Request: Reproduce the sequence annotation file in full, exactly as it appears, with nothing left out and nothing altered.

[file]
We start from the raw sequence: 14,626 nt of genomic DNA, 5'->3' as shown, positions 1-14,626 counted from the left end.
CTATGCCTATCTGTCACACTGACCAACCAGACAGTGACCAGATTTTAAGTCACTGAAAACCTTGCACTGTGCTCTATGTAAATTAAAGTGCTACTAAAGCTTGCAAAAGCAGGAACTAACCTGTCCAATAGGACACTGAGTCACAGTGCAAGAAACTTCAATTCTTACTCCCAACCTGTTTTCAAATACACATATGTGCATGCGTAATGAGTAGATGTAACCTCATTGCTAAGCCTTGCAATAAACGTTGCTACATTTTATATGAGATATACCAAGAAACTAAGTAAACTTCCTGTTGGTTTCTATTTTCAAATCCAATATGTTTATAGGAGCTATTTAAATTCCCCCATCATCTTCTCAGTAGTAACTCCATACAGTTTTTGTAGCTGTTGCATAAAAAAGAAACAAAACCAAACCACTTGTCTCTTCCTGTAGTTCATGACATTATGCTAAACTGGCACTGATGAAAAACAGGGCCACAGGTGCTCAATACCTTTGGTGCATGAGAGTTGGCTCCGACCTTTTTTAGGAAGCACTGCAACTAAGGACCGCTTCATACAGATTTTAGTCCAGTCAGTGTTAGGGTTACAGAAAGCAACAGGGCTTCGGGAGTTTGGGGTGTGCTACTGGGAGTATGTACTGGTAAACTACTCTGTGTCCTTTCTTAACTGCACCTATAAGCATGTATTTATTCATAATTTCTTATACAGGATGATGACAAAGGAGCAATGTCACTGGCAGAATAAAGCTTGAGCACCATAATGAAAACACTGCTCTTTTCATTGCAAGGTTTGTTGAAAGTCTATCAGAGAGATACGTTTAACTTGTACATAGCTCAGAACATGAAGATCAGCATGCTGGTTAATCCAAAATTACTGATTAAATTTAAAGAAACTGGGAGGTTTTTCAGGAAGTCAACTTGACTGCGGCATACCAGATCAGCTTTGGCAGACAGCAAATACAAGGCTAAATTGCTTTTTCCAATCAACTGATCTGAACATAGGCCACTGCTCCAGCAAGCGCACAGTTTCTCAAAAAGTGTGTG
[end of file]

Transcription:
We start from the raw sequence: 14,626 nt of genomic DNA, 5'->3' as shown, positions 1-14,626 counted from the left end.
CTATGCCTATCTGTCACACTGACCAACCAGACAGTGACCAGATTTTAAGTCACTGAAAACCTTGCACTGTGCTCTATGTAAATTAAAGTGCTACTAAAGCTTGCAAAAGCAGGAACTAACCTGTCCAATAGGACACTGAGTCACAGTGCAAGAAACTTCAATTCTTACTCCCAACCTGTTTTCAAATACACATATGTGCATGCGTAATGAGTAGATGTAACCTCATTGCTAAGCCTTGCAATAAACGTTGCTACATTTTATATGAGATATACCAAGAAACTAAGTAAACTTCCTGTTGGTTTCTATTTTCAAATCCAATATGTTTATAGGAGCTATTTAAATTCCCCCATCATCTTCTCAGTAGTAACTCCATACAGTTTTTGTAGCTGTTGCATAAAAAAGAAACAAAACCAAACCACTTGTCTCTTCCTGTAGTTCATGACATTATGCTAAACTGGCACTGATGAAAAACAGGGCCACAGGTGCTCAATACCTTTGGTGCATGAGAGTTGGCTCCGACCTTTTTTAGGAAGCACTGCAACTAAGGACCGCTTCATACAGATTTTAGTCCAGTCAGTGTTAGGGTTACAGAAAGCAACAGGGCTTCGGGAGTTTGGGGTGTGCTACTGGGAGTATGTACTGGTAAACTACTCTGTGTCCTTTCTTAACTGCACCTATAAGCATGTATTTATTCATAATTTCTTATACAGGATGATGACAAAGGAGCAATGTCACTGGCAGAATAAAGCTTGAGCACCATAATGAAAACACTGCTCTTTTCATTGCAAGGTTTGTTGAAAGTCTATCAGAGAGATACGTTTAACTTGTACATAGCTCAGAACATGAAGATCAGCATGCTGGTTAATCCAAAATTACTGATTAAATTTAAAGAAACTGGGAGGTTTTTCAGGAAGTCAACTTGACTGCGGCATACCAGATCAGCTTTGGCAGACAGCAAATACAAGGCTAAATTGCTTTTTCCAATCAACTGATCTGAACATAGGCCACTGCTCCAGCAAGCGCACAGTTTCTCAAAAAGTGTGTG